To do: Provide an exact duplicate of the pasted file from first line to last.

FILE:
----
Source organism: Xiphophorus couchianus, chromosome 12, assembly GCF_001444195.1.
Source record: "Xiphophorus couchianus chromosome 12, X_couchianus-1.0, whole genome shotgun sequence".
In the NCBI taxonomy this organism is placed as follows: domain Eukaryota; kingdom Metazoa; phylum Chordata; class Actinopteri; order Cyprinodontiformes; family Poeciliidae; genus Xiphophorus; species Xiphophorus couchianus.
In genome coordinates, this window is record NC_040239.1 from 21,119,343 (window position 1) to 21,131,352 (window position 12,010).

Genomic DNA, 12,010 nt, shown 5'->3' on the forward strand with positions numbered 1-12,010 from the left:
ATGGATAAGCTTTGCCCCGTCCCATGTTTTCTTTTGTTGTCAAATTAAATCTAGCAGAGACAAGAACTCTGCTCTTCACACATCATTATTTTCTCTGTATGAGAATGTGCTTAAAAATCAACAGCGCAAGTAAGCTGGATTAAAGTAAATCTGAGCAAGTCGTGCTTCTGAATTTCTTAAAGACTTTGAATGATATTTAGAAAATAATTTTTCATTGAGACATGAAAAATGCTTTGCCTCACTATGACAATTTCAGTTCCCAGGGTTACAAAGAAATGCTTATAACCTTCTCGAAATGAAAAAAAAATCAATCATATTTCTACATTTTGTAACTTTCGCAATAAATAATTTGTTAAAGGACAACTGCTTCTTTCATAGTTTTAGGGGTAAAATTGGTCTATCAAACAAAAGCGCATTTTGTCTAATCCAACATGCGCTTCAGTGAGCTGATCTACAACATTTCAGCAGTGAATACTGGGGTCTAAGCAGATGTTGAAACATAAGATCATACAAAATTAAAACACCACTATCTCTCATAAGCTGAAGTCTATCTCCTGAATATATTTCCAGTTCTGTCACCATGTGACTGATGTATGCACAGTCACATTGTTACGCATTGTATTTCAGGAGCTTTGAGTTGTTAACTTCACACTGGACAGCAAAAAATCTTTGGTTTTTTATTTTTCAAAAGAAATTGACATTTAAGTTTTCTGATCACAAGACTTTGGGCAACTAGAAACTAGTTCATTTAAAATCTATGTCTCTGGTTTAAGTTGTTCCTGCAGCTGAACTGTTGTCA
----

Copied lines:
Source organism: Xiphophorus couchianus, chromosome 12, assembly GCF_001444195.1.
Source record: "Xiphophorus couchianus chromosome 12, X_couchianus-1.0, whole genome shotgun sequence".
In the NCBI taxonomy this organism is placed as follows: domain Eukaryota; kingdom Metazoa; phylum Chordata; class Actinopteri; order Cyprinodontiformes; family Poeciliidae; genus Xiphophorus; species Xiphophorus couchianus.
In genome coordinates, this window is record NC_040239.1 from 21,119,343 (window position 1) to 21,131,352 (window position 12,010).

Genomic DNA, 12,010 nt, shown 5'->3' on the forward strand with positions numbered 1-12,010 from the left:
ATGGATAAGCTTTGCCCCGTCCCATGTTTTCTTTTGTTGTCAAATTAAATCTAGCAGAGACAAGAACTCTGCTCTTCACACATCATTATTTTCTCTGTATGAGAATGTGCTTAAAAATCAACAGCGCAAGTAAGCTGGATTAAAGTAAATCTGAGCAAGTCGTGCTTCTGAATTTCTTAAAGACTTTGAATGATATTTAGAAAATAATTTTTCATTGAGACATGAAAAATGCTTTGCCTCACTATGACAATTTCAGTTCCCAGGGTTACAAAGAAATGCTTATAACCTTCTCGAAATGAAAAAAAAATCAATCATATTTCTACATTTTGTAACTTTCGCAATAAATAATTTGTTAAAGGACAACTGCTTCTTTCATAGTTTTAGGGGTAAAATTGGTCTATCAAACAAAAGCGCATTTTGTCTAATCCAACATGCGCTTCAGTGAGCTGATCTACAACATTTCAGCAGTGAATACTGGGGTCTAAGCAGATGTTGAAACATAAGATCATACAAAATTAAAACACCACTATCTCTCATAAGCTGAAGTCTATCTCCTGAATATATTTCCAGTTCTGTCACCATGTGACTGATGTATGCACAGTCACATTGTTACGCATTGTATTTCAGGAGCTTTGAGTTGTTAACTTCACACTGGACAGCAAAAAATCTTTGGTTTTTTATTTTTCAAAAGAAATTGACATTTAAGTTTTCTGATCACAAGACTTTGGGCAACTAGAAACTAGTTCATTTAAAATCTATGTCTCTGGTTTAAGTTGTTCCTGCAGCTGAACTGTTGTCA